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Autumn 2011

Autumn 2011

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uk uncovered n britain’s spa towns

Visit Peak District & Derbyshire

n Buxton has some of the country’s purest spring water

“Cheltenham retains its elegant architecture and claims to be England’s most complete Regency town”

the waters there in 1788 the Cotswold town’s reputation took off as one of the country’s most fashionable spas. The Duke of Wellington, suffering from a dodgy liver, gave Cheltenham further prominence when he visited early in the 19th century. The ensuing building boom saw the development of sweeping, classical terraces and squares, elegant villas set in landscaped estates and broad, tree-lined walks. Cheltenham retains its elegant architecture and claims to be England’s most complete Regency town. A mustsee attraction is the magnificent, colonnaded and domed Pittville Pump Room, set amid the gardens and ornamental lakes of Pittville Park. Here the cream of Regency and Victorian society would attend grand balls and take the medicinal waters. It is still used as a venue for entertainment and weddings – and the water continues to be pumped up from a well 80ft below. Cheltenham spa water is claimed to be the only natural consumable alkaline variety in Britain, its chief action being antacid and mildly diuretic. It’s also laxative – an important consideration for imbibers planning a subsequent visit to the town’s stylish shops, or its renowned horse-racing, music or literature festivals.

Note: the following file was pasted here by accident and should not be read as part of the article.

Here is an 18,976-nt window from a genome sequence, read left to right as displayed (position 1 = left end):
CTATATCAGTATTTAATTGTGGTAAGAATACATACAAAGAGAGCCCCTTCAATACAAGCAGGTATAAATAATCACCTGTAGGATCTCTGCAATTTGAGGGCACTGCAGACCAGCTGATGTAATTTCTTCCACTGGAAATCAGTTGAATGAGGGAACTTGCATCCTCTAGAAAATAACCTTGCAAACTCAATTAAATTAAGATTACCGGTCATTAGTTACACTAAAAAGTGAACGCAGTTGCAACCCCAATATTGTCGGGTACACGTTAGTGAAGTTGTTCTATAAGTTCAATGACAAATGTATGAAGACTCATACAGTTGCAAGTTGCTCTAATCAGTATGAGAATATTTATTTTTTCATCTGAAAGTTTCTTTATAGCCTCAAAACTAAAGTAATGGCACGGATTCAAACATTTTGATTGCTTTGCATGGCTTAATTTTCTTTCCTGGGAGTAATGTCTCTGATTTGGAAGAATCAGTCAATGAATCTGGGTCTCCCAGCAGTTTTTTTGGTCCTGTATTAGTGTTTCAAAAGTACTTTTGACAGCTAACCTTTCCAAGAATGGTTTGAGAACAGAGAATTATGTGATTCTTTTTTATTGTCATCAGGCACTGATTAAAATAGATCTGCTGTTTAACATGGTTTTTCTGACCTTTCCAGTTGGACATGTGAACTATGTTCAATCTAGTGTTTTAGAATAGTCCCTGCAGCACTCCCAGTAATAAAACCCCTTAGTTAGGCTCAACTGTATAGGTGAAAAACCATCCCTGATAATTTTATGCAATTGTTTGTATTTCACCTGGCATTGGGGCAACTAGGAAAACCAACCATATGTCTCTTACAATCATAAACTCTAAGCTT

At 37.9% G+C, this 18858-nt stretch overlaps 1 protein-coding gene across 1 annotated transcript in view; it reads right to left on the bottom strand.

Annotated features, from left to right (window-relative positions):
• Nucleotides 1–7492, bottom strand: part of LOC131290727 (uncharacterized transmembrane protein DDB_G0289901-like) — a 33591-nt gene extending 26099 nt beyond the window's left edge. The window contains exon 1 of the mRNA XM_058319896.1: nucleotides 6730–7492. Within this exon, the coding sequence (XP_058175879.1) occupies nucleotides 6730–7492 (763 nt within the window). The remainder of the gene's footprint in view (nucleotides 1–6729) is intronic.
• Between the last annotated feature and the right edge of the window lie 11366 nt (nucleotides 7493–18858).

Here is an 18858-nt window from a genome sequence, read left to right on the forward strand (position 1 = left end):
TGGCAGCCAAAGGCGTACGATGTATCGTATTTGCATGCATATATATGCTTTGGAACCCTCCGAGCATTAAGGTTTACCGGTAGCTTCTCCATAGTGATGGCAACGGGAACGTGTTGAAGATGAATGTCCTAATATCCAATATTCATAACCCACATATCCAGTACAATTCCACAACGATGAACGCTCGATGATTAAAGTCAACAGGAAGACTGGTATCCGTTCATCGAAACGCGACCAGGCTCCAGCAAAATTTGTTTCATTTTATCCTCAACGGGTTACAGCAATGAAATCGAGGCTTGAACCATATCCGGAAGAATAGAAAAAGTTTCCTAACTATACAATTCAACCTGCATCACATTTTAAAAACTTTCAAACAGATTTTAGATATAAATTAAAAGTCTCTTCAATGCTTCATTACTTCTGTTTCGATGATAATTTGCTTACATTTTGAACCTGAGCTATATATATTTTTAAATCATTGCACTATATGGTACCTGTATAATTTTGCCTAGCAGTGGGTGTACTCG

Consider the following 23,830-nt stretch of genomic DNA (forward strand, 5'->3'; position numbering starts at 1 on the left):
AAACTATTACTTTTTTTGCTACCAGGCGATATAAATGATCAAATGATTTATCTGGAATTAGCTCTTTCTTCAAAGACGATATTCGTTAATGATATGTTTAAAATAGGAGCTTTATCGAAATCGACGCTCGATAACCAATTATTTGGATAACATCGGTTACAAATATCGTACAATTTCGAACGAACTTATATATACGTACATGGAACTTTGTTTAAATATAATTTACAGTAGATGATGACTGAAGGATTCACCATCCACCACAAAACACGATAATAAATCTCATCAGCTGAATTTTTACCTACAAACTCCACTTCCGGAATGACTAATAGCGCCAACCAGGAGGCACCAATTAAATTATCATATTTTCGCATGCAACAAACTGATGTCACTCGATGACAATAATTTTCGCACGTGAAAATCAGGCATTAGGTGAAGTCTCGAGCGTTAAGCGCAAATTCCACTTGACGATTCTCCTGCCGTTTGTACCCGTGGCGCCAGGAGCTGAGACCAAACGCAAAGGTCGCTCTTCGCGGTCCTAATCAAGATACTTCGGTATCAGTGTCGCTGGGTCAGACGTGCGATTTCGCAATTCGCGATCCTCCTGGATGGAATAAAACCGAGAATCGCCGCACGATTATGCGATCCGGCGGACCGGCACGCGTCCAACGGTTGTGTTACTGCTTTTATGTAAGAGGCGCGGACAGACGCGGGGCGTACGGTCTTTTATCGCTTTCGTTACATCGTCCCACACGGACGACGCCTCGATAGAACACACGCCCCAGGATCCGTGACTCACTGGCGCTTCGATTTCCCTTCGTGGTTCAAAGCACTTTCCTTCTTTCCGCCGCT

douche, the Schnee electric hydrotherapy bath, saline sulphur and peat baths. Harrogate is unique as a spa town because of its variety of mineral waters. The saline sulphur bath was prescribed by the consulting doctors as good for gout, rheumatism and hepatic disorders, while the alkaline sulphur water was used for skin diseases. Modern medicine and technology hastened the buxton closure of the treatment centre in 1969, but a two-year £10 million redevelopment of the Royal Baths started in Buxton in Derbyshire has some of the country’s purest 2002 restored the building to its former glory. Today’s spring water, which can be sampled, free of charge, visitors can still luxuriate in the Turkish Baths and book from a well dating back to the Middle Ages. St Ann’s various pampering sessions. Well was visited in Tudor times by Mary Queen of Those interested in the history of this attractive North Scots when she was held captive at nearby Chatsworth. Yorkshire town can visit the Royal Pump Room Museum Before that, the Romans built baths here served by the to see the old sulphur well and sample the spa water. The beautiful Valley Gardens – with their own mineral springs warm springs which emerge at a constant 28ºC. The town’s attraction as a spa resort gathered – are a great place to relax, while active types can pace in the late 18th century, when the fifth go walking, climbing, fishing or wildlife-spotn Temple, Buxton Duke of Devonshire built the Crescent ting on the nearby Yorkshire Dales. alongside St Ann’s Well. Thermal baths cheltenham and more fine buildings were added and the railway’s arrival in 1863 ushered in a The first Cheltenham guide in 1781 golden age. described a visit as “a journey of health Buxton’s thermal baths closed in the and pleasure”. The natural springs had 1950s and today’s visitors are drawn by the only been discovered a few years earlier and annual arts festivals, the ornate Edwardian when King George III spent five weeks taking opera house and the Peak District countryside. Visit Peak District & Derbyshire